For example, how can one man be so attractive yet so clearly resemble an otter? (Yes, I am referring to Benedict Cumberbatch. Click the second link if you want to laugh for 45 minutes).
And finally, how can the easiest dish to cook also be the most delicious thing ever? This sounds like hyperbole, which granted, I am guilty of a million times per day but I’m not yanking your chain here. This seriously might be the best weeknight dinner we’ve ever made.
Crostini is just a fancy word for a a tiny toasty with delicious toppings. They’re an easy, versatile and crowd-pleasing party snack. And shouting “Crostini!” makes you sound like a Jawa from Star Wars.
It’s taken me a while, but I’ve discovered something about myself. I have tunnel vision. I get an idea in my head and I become obsessed with it (for example; that fun little blog that we were supposed to update every once in a while only when something interesting happened). Sometimes it’s a television show, sometimes a book, or a place.
When we’re going to throw a dinner party, it’s usually one particular dish that hooks me. In one sense it’s great because I love researching recipes and techniques, figuring out flavor combinations and the best ways to prepare a specific thing. The problem is that I can get so obsessed with that one thing, that everything else falls by the wayside and becomes an afterthought (or on more than one occasion, a never-thought). Oh, you wanted something other than just a huge slab of ribs at the party?
This is especially true for me when it comes to appetizers (or ‘starters’, as Matt calls them in an oh-so-adorably-English way). I usually forget all about them and then, once hungry people are already in my house, I rummage to see if there are any non-moldy cheeses in the fridge I can pull out.
So recently, being a much better host than I, Matt politely suggested that we think about and actually prepare a “first course” for the dinner we were planning with our wonderful friends, Larry and Catherine. I know, he’s so weird.
A lemongrass collins takes a little time, but you will end up with a delicious, refreshing cocktail that will also knock you on your arse.
This unbelievably delicious Lemongrass Collins recipe comes from Barnum Cafe in Rome. Have Matt and I ever been to this darling-looking place? Um…no. But we know people.
Our dear friends, Rickey and Barbara, went to Italy and, being the most fun people that ever lived, managed to convince the bartender from Barnum Cafe to give them the recipe. I then harassed them into giving it to me. And I am now giving it to you, the internet.
Quick aside: Matt and I recently spent the weekend with them, drinking these cocktails and watching a marathon of the first season of The Knick. For me, one of life’s greatest pleasures is spending time with people who make me laugh, cooking great food, drinking delicious drinks, and watching Clive Owen do creepy things to Bono’s daughter.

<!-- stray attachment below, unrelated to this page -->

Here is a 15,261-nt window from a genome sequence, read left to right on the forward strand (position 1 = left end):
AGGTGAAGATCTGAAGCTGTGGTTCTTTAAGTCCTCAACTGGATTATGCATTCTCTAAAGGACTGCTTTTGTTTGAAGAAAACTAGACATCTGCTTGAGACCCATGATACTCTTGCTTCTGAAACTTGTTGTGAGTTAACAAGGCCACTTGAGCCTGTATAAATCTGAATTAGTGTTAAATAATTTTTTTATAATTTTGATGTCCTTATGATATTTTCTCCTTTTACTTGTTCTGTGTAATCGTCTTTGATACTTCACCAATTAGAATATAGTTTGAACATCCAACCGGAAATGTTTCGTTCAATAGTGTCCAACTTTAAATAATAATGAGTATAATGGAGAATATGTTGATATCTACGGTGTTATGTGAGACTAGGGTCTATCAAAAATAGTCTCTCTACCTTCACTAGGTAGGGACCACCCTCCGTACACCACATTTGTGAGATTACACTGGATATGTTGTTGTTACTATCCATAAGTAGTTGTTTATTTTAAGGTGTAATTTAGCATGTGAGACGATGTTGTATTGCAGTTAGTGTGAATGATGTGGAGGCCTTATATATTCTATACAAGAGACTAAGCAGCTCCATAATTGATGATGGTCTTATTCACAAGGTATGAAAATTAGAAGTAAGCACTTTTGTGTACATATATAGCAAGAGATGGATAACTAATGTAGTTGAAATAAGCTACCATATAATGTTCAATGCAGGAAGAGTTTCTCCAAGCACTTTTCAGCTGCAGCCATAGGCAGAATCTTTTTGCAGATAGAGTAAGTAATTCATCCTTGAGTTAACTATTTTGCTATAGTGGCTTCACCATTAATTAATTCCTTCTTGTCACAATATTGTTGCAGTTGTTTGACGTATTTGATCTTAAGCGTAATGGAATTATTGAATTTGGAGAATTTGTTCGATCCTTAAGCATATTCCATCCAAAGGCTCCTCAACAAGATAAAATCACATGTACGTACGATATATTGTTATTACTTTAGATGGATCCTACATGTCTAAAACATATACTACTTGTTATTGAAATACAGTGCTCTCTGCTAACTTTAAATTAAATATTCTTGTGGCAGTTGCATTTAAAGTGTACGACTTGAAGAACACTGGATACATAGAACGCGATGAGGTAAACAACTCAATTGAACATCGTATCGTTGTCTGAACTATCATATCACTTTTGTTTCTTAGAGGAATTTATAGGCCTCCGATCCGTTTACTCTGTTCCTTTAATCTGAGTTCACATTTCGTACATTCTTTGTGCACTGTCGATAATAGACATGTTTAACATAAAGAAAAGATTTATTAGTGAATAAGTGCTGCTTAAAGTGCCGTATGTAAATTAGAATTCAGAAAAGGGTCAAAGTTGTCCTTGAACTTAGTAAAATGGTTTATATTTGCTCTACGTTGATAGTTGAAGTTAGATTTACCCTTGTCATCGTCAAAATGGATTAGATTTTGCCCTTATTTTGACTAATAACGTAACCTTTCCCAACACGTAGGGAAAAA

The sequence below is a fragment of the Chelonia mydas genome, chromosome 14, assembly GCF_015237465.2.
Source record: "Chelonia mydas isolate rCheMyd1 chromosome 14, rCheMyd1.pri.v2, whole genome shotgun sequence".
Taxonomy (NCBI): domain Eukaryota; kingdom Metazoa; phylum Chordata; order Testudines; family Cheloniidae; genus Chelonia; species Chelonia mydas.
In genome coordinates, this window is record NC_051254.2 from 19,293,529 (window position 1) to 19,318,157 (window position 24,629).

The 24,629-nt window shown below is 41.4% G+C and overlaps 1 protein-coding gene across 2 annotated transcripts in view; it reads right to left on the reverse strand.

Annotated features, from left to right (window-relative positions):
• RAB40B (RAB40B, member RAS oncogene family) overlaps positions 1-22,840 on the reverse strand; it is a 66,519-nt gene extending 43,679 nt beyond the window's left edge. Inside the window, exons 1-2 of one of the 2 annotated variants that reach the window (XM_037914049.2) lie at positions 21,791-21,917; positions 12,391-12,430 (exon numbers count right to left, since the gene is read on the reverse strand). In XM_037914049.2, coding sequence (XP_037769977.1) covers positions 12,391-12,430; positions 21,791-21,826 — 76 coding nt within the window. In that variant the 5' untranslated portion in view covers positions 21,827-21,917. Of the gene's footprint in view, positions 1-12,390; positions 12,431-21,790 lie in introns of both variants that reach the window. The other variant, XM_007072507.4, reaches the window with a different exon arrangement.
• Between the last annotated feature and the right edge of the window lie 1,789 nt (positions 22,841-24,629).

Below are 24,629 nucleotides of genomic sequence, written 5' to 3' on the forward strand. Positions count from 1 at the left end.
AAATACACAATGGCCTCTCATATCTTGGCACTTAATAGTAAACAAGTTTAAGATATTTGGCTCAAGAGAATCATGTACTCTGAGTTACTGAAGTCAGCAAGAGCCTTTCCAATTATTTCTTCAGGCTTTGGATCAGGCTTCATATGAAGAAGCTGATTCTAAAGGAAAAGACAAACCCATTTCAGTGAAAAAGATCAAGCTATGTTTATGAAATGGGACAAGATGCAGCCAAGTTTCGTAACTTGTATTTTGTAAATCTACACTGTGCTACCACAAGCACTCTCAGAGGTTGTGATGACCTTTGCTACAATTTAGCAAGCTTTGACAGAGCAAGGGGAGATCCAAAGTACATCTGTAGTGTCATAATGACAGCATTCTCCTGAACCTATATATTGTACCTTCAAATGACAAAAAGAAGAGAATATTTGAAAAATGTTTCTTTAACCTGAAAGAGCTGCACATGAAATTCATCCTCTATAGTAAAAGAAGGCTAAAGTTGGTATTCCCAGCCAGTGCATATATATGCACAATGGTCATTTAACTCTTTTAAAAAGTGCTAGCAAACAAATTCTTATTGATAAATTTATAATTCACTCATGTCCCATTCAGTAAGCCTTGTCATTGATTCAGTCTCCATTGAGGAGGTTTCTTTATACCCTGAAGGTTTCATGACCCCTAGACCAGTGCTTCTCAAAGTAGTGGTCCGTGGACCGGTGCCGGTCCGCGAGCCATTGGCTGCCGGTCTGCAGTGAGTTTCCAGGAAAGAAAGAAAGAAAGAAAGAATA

Did you know that if you put tasty things into vodka (or gin) and let it steep for a while in a cool, dark place you wind up with vodka (or gin) that tastes like whatever delicious thing you put in it?
I can’t believe I’ve never done this before and, to be honest, I’m a little mad that you guys didn’t tell me about this sooner. Has everyone been drinking delicious infused cocktails for years and hiding it from me? I’m shocked and appalled and I demand you send me your favorite infusion combinations this instant so I can make them, photograph them and put them all over the internet.
Anyway, this one was inspired by our dear friend’s son who just twenty minutes ago was an adorable little baby and is now about to graduate from college. This handsome former-baby (Hi Jesse, don’t kill me!) is clearly an entrepreneur because he makes delicious lemongrass-infused vodka in his dorm room closet.
[Leans on walker and adjusts ear-trumpet] Ha, kids these days! When I was in college, we thought it was très classy to remove the paper bag from the bottle of Jaegermeister before chugging it. So fancy!
This farro salad with butternut squash and hardy kale lets you imagine it’s actually spring while using up the last of your winter produce.
Here in the Hudson Valley we had one fleeting afternoon of warmth but then, like a high school bully who tells you your sneakers are cool so you’ll look down and then flicks you on the forehead, we got sucker punched. Even the chickens were like, “Seriously? We are so over this,” when I went to the coop this morning.
Every year I forget that Spring vegetables like ramps and asparagus don’t start to show up at the Farmer’s Market until mid-April at the earliest so right now, it’s mostly the same selection you find in Fall. Which is not a terrible thing when you can get great stuff like butternut squash, apple cider and baby kale.